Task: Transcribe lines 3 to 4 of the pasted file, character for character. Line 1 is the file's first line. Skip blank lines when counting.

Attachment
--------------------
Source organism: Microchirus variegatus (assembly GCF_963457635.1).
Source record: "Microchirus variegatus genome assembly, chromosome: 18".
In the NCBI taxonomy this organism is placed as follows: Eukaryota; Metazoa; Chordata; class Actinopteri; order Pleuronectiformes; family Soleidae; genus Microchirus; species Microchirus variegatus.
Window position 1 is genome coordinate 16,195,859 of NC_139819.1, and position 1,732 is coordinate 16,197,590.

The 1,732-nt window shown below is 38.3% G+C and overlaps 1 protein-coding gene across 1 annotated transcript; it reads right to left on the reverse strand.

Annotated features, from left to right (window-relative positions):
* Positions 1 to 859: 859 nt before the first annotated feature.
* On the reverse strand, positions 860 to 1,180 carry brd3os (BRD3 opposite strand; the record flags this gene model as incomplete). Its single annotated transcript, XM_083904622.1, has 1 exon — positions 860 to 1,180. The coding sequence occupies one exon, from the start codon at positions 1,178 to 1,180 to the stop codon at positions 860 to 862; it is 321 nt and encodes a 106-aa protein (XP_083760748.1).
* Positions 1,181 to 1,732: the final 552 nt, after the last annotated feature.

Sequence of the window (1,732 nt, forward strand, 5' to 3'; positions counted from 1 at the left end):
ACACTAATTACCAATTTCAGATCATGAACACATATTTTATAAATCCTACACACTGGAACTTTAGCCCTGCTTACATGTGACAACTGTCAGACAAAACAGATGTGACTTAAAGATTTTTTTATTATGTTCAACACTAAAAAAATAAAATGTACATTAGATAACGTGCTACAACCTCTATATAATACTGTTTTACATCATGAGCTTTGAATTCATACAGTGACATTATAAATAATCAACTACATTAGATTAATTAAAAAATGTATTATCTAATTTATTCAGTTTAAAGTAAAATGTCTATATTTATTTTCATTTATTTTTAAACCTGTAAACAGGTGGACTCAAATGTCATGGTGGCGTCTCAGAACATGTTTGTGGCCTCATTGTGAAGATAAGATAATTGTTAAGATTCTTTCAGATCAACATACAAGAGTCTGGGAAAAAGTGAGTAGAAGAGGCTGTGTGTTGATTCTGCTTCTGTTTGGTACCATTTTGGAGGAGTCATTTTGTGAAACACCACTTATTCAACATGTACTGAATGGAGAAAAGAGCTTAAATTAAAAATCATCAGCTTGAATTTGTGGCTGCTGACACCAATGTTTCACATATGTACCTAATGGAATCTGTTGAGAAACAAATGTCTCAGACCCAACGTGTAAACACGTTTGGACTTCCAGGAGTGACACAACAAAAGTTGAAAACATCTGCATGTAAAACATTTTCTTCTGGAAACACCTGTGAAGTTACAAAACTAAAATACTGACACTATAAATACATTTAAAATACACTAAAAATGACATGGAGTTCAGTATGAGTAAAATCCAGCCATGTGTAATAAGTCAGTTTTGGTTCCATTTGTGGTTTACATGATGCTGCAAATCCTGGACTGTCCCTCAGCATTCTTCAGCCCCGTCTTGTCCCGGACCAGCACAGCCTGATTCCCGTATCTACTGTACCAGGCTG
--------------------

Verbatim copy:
In the NCBI taxonomy this organism is placed as follows: Eukaryota; Metazoa; Chordata; class Actinopteri; order Pleuronectiformes; family Soleidae; genus Microchirus; species Microchirus variegatus.
Window position 1 is genome coordinate 16,195,859 of NC_139819.1, and position 1,732 is coordinate 16,197,590.